Posted by: Democratic Thinker | August 27, 2014

The Virginia Petition

American Papers

 
 
In 1772, just prior to the American Revolution, Virginia petitions George III to allow them to halt the slave trade to the colony.




 

The VIRGINIA PETITION.

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MR Harrison reported from the Committee appointed* upon Friday, the twentieth Day of last Month, to draw up an Address to be presented to his Majesty, that the Committee had drawn up an Address accordingly, which they had directed him to report to the House; and he read the same in his Place, and afterwards delivered it in at the Clerk’s Table; where the same was read, and is as followeth, viz.

Most Gracious Sovereign,

We, your Majesty’s dutiful and loyal Subjects, the Burgesses of Virginia, now met in General Assembly, beg Leave, with all Humility, to approach your Royal Presence.

The many Instances of your Majesty’s benevolent Intentions and most gracious Disposition to promote the Prosperity and Happiness of your Subjects in the Colonies, encourage us to look up to the Throne, and implore your Majesty’s paternal Assistance in averting a Calamity of a most alarming Nature.

The Importation of Slaves into the Colonies from the Coast of Africa hath long been considered as a Trade of great Inhumanity, and, under its present Encouragement, we have too much Reason to fear will endanger the very Existance of your Majesty’s American Dominions.

We are sensible that some of your Majesty’s Subjects in Great-Britain may reap Emoluments from this Sort of Traffic, but when we consider that it greatly retards the Settlement of the Colonies, with more useful Inhabitants, and may, in Time, have the most destructive Influence, we presume to hope that the Interest of a few will be disregarded when placed in Competition with the Security and Happiness of such Numbers of your Majesty’s dutiful and loyal Subjects.

Deeply impressed with these Sentiments, we most humbly beseech your Majesty to remove all those Restraints on your Majesty’s Governors of this Colony, which inhibit their assenting to such Laws as might check so very pernicious a Commerce.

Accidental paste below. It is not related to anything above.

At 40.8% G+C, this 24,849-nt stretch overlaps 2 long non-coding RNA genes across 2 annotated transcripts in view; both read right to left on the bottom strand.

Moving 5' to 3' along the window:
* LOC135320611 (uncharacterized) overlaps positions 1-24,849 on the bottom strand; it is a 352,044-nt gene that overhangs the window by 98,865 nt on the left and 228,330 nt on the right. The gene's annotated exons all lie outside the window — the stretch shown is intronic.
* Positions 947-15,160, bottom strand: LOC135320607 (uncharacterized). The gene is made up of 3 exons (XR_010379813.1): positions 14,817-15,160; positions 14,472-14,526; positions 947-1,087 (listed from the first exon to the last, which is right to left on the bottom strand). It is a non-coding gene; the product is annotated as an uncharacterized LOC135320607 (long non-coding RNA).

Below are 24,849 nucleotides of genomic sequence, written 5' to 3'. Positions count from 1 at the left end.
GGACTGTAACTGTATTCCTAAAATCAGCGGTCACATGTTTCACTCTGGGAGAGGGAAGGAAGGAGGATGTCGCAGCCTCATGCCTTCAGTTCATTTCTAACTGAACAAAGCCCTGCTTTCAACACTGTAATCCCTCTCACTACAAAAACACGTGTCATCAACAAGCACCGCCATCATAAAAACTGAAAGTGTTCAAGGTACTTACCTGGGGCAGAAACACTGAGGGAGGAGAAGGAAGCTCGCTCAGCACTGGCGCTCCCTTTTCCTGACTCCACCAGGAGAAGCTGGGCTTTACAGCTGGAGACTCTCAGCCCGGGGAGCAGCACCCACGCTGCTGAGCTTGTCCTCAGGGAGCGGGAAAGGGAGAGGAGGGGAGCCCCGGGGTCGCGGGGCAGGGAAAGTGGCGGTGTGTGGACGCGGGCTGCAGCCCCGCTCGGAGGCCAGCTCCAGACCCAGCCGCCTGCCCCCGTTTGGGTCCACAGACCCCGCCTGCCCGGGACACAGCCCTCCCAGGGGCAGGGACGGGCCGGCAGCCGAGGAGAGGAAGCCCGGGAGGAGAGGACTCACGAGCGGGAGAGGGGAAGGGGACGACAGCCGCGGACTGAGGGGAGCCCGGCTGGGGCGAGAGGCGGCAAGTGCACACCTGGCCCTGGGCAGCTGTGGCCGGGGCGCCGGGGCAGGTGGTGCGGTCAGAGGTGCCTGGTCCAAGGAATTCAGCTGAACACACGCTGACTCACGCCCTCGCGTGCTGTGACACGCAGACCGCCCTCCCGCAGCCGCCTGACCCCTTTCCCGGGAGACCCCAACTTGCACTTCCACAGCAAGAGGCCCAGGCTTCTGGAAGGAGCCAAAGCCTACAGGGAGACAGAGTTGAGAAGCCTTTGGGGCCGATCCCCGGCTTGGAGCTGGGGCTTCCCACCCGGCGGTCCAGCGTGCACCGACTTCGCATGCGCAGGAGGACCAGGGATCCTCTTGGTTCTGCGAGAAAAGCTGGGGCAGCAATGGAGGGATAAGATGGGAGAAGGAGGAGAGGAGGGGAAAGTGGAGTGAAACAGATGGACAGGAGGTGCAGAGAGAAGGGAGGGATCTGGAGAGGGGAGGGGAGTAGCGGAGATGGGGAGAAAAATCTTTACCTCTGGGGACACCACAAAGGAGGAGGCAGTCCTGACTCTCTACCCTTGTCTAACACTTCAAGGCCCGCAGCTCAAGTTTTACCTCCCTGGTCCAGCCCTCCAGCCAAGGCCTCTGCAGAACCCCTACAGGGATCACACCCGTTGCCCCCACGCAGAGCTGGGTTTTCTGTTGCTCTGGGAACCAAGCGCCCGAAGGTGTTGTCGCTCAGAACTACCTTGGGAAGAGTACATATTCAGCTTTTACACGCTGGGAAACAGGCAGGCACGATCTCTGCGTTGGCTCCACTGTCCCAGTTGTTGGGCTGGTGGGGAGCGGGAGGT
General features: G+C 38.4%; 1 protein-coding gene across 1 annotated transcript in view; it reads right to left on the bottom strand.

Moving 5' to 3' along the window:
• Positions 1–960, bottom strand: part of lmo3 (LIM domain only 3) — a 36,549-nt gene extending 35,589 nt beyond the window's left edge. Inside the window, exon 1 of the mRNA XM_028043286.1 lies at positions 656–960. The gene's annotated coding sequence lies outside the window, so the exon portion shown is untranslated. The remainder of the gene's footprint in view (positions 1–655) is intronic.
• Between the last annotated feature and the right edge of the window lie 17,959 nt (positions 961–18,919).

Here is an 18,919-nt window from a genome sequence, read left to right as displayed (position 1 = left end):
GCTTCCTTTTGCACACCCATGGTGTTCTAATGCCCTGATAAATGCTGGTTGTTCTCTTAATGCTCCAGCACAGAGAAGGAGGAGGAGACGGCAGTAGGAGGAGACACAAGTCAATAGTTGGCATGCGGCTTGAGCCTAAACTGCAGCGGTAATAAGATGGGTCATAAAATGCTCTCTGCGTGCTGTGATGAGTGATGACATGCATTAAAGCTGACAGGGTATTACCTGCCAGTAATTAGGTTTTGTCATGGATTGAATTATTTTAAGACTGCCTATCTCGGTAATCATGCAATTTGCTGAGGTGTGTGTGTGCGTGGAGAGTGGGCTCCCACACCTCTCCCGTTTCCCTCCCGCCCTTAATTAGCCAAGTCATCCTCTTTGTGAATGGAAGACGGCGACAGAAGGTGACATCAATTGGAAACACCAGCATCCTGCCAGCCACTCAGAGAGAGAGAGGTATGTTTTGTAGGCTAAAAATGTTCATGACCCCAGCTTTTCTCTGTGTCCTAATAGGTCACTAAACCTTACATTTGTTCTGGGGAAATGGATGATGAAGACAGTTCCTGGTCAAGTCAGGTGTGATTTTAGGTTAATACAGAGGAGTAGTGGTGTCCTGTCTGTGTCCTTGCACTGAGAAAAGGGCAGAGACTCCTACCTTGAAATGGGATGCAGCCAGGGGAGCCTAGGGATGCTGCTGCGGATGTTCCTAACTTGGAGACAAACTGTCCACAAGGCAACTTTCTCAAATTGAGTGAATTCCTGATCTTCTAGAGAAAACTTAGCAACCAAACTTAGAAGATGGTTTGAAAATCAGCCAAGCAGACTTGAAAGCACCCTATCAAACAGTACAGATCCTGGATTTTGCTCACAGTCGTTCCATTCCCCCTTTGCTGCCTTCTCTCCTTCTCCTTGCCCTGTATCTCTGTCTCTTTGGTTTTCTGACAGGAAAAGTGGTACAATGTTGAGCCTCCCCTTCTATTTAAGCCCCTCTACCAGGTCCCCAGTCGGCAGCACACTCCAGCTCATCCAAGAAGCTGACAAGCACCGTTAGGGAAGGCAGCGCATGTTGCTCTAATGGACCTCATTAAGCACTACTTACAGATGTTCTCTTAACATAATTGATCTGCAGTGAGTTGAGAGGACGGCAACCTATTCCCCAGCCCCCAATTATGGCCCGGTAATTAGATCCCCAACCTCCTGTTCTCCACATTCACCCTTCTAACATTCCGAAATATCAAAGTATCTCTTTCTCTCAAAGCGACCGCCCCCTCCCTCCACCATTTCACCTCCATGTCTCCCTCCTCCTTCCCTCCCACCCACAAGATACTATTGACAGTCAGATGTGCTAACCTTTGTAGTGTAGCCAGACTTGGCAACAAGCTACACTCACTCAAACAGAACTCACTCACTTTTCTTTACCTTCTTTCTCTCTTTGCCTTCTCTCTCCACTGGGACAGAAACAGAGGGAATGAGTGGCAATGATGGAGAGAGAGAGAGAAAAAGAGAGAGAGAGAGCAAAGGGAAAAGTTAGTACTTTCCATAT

Your Majesty’s antient Colony and Dominion of Virginia hath, at all Times, and upon every Occasion, been entirely devoted to your Majesty’s sacred Person and Government, and we cannot forego this Opportunity of renewing those Assurances of the truest Loyalty, and warmest Affedion, which we have so often, with the greatest Sincerity, given to the best of Kings, whose Wisdom and Goodness we esteem the surest Pledges of the Happiness of all his People.

The said Address being read a second Time;

Resolved, Nemine contradicente, That the House doth agree with the Committee in the said Address, to be presented to his Majesty.

Resolved, That an Address be presented to his Excellency the Governor, to desire that he will be pleased to transmit the Address to his Majesty, and to support it in such Manner as he shall think most likely to promote the desirable End proposed.

Ordered, That the said Address be presented to the Governor by the Gentlemen who drew up the Address to his Majesty.

Journal of the House of Burgesses of Virginia (April 1, 1772).


* Resolved, That an humble Address be prepared to be presented to his Majesty to express the high Opinion we entertain of his benevolent Intentions towards his Subjects in the Colonies, and that we are thereby induced to ask his paternal Assistance in averting a Calamity of a most alarming Nature; that the Importation of Negroes from Africa has long been considered as a Trade of great Inhumanity, and, under its present Encouragement, may endanger the Existence of his American Dominions; that Self-Preservation therefore urges us to implore him to remove all Restraints on his Governors from passing Acts of Assembly, which are intended to check this pernicious Commerce; and that we presume to hope the Interests of a few of his Subjects in Great-Britain will be disregarded, when such a Number of his People look up to him for Protection in a Point so essential; that, when our Duty calls upon us to make Application for his Attention to the Welfare of this his antient Colony, we cannot refrain from renewing those Proffessions of Loyalty and Affection we have so often, with great Sincerity, made, or from assuring him, that we regard his Wisdom and Virtue as the surest Pledges of the Happiness of his People.

Ordered, That a Committee be appointed to draw up an Address to be presented to his Majesty upon the said Resolution.

And a Committee was appointed of Mr Harrison, Mr Cary, Mr Edmund Pendleton, Mr Richard Henry Lee, Mr Treasurer, and Mr Bland.

Journal of the House of Burgesses of Virginia (March 20, 1772).

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